1. The Openness Factor (OF) – that refers to the openness or looseness of the weave of the shades, better still, the density of the weave. A fabric with a low OF reflects more heat, and, therefore, reduced glare, and subsequently, more privacy. A material with a higher OF makes for a better view as more natural light filters trough to illuminate the interiors, but does not reflect as much heat and reduces daytime privacy.
2. The Fabric color – the darker the fabric, the less the glare and better the view. Dark fabrics absorb heat and reduce daytime privacy. Dark material with low OF will cause room darkening, so one might have to resort to artificial lighting if window spaces are small. Light colored fabrics help reflect much of the heat and provide daytime privacy.
3. The Mounting Style – you must decide if you want the shades mounted within the window recesses (which makes for a neater appearance) or outside on the molding or on the wall (which makes the windows look larger).
Now step back and decide on what you want most – reducing energy costs by maintaining a consistent temperature indoors? Privacy and light control? Glare reduction and exterior view? Start with the openness factor and eliminate fabrics and colors that don’t meet your requirements. The rule of thumb – for a good view and glare reduction, a 5% openness factor, and a dark color are optimal. If the view is not important, and you want a lot of light inside, go with a 5% OF in a light color. And use the option of testing out the FREE SAMPLES provided before finalizing your decision. And please remember that exterior solar shades do not offer night time privacy, so be sure to use privacy window coverings in bedrooms and bathrooms.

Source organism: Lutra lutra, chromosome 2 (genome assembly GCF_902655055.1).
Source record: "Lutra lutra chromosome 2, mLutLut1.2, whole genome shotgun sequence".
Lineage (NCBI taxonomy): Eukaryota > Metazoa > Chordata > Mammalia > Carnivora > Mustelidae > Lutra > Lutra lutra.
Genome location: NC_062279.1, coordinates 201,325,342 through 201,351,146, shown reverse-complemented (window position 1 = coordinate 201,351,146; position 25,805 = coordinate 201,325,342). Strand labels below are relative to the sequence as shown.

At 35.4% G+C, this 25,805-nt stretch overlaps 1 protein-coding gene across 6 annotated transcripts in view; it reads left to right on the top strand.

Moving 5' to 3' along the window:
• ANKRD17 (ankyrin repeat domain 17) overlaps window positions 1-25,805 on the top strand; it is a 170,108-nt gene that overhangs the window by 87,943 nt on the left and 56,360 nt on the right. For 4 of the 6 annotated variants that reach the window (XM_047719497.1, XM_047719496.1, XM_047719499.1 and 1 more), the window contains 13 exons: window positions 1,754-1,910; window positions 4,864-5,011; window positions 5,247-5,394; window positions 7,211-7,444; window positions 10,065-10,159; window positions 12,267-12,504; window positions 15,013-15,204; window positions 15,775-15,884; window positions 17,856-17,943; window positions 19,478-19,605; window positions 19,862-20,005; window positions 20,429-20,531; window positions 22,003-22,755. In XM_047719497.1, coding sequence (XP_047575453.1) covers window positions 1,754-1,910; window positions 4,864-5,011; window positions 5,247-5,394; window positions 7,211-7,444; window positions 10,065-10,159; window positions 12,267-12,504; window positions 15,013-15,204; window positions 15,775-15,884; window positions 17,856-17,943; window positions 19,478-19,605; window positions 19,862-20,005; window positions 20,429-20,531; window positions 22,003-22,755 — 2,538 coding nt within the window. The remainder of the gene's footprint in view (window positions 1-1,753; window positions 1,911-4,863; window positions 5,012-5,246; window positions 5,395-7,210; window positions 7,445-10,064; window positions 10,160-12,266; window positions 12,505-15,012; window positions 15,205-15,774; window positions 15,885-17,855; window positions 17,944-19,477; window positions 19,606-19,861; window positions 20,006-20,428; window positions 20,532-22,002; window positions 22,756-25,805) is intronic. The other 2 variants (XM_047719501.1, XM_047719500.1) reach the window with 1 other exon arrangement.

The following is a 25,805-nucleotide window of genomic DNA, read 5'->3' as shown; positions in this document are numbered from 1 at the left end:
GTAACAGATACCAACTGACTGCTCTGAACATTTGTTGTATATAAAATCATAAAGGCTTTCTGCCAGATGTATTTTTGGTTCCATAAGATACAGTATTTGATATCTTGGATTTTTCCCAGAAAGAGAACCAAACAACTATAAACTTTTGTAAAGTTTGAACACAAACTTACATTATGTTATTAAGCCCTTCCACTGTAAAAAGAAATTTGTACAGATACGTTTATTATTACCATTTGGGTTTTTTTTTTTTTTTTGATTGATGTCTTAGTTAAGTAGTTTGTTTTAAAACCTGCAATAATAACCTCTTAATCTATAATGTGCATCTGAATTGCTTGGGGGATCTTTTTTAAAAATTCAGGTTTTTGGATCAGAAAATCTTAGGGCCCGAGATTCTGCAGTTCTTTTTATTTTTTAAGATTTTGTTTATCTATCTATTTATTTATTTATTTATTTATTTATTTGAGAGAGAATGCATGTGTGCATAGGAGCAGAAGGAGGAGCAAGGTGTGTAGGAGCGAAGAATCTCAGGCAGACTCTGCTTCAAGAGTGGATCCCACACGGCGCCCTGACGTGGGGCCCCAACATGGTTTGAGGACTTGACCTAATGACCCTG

“When you develop your opinions on the basis of weak evidence, you will have difficulty interpreting subsequent information that contradicts these opinions, even if this new information is obviously more accurate” ― Nassim Nicholas Taleb,
The Black Swan:
The Impact of the Highly Improbable. With this quote in mind, I impel the obstinate maiden to speak to the Zebrablinds consultants who ultimately advised that she use Motorized Exterior Solar Shades with a 3% openness in a ‘charcoal chestnut’ color (as the view was a primary concern for her) that are fitted to the wall outside her humungous windows. These motorized solar shades are really superb as they have light sensors that can be timed to raise and lower noiselessly at designated times, besides which they have side tracks that crimp the shades on the sides that allow for practically no ambient light and heat seepage! Automated shades are also the most practical, as controlling them otherwise would be an irritating hassle, considering the sheer volume and size of the windows.
Winter has proved to be endlessly comfortable for the lass and her family as these shades help maximize solar gain, and come summer, they’ll be able to get by with minimal air conditioning, if at all, accruing all those tax benefits provided by the use of automated window shadings. Saved by the bell, so to speak! And I’m sure her friends will go the same route this summer!